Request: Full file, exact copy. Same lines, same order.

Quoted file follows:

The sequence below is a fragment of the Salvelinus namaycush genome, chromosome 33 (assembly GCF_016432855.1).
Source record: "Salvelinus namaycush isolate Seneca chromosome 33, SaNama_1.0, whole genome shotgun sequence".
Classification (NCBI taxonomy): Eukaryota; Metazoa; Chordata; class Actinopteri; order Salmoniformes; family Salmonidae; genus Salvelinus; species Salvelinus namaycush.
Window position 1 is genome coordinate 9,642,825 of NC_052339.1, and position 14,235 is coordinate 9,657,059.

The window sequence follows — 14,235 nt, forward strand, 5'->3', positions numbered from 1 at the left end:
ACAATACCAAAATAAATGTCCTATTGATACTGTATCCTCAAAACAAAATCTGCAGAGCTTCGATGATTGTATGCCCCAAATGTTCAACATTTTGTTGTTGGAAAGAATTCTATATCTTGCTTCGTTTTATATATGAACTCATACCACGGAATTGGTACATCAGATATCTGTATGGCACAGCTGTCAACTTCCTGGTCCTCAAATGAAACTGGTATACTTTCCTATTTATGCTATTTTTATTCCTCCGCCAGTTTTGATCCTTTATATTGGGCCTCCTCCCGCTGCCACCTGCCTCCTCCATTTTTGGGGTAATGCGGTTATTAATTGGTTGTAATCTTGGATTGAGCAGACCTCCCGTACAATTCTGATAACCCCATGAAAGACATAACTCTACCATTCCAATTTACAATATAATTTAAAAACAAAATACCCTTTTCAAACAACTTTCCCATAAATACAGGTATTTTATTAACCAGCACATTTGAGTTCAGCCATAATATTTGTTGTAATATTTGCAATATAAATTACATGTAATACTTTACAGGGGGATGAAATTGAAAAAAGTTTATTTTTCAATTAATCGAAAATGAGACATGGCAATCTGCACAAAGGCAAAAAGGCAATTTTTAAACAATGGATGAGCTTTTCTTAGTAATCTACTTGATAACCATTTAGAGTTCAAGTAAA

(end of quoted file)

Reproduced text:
The sequence below is a fragment of the Salvelinus namaycush genome, chromosome 33 (assembly GCF_016432855.1).
Source record: "Salvelinus namaycush isolate Seneca chromosome 33, SaNama_1.0, whole genome shotgun sequence".
Classification (NCBI taxonomy): Eukaryota; Metazoa; Chordata; class Actinopteri; order Salmoniformes; family Salmonidae; genus Salvelinus; species Salvelinus namaycush.
Window position 1 is genome coordinate 9,642,825 of NC_052339.1, and position 14,235 is coordinate 9,657,059.

The window sequence follows — 14,235 nt, forward strand, 5'->3', positions numbered from 1 at the left end:
ACAATACCAAAATAAATGTCCTATTGATACTGTATCCTCAAAACAAAATCTGCAGAGCTTCGATGATTGTATGCCCCAAATGTTCAACATTTTGTTGTTGGAAAGAATTCTATATCTTGCTTCGTTTTATATATGAACTCATACCACGGAATTGGTACATCAGATATCTGTATGGCACAGCTGTCAACTTCCTGGTCCTCAAATGAAACTGGTATACTTTCCTATTTATGCTATTTTTATTCCTCCGCCAGTTTTGATCCTTTATATTGGGCCTCCTCCCGCTGCCACCTGCCTCCTCCATTTTTGGGGTAATGCGGTTATTAATTGGTTGTAATCTTGGATTGAGCAGACCTCCCGTACAATTCTGATAACCCCATGAAAGACATAACTCTACCATTCCAATTTACAATATAATTTAAAAACAAAATACCCTTTTCAAACAACTTTCCCATAAATACAGGTATTTTATTAACCAGCACATTTGAGTTCAGCCATAATATTTGTTGTAATATTTGCAATATAAATTACATGTAATACTTTACAGGGGGATGAAATTGAAAAAAGTTTATTTTTCAATTAATCGAAAATGAGACATGGCAATCTGCACAAAGGCAAAAAGGCAATTTTTAAACAATGGATGAGCTTTTCTTAGTAATCTACTTGATAACCATTTAGAGTTCAAGTAAA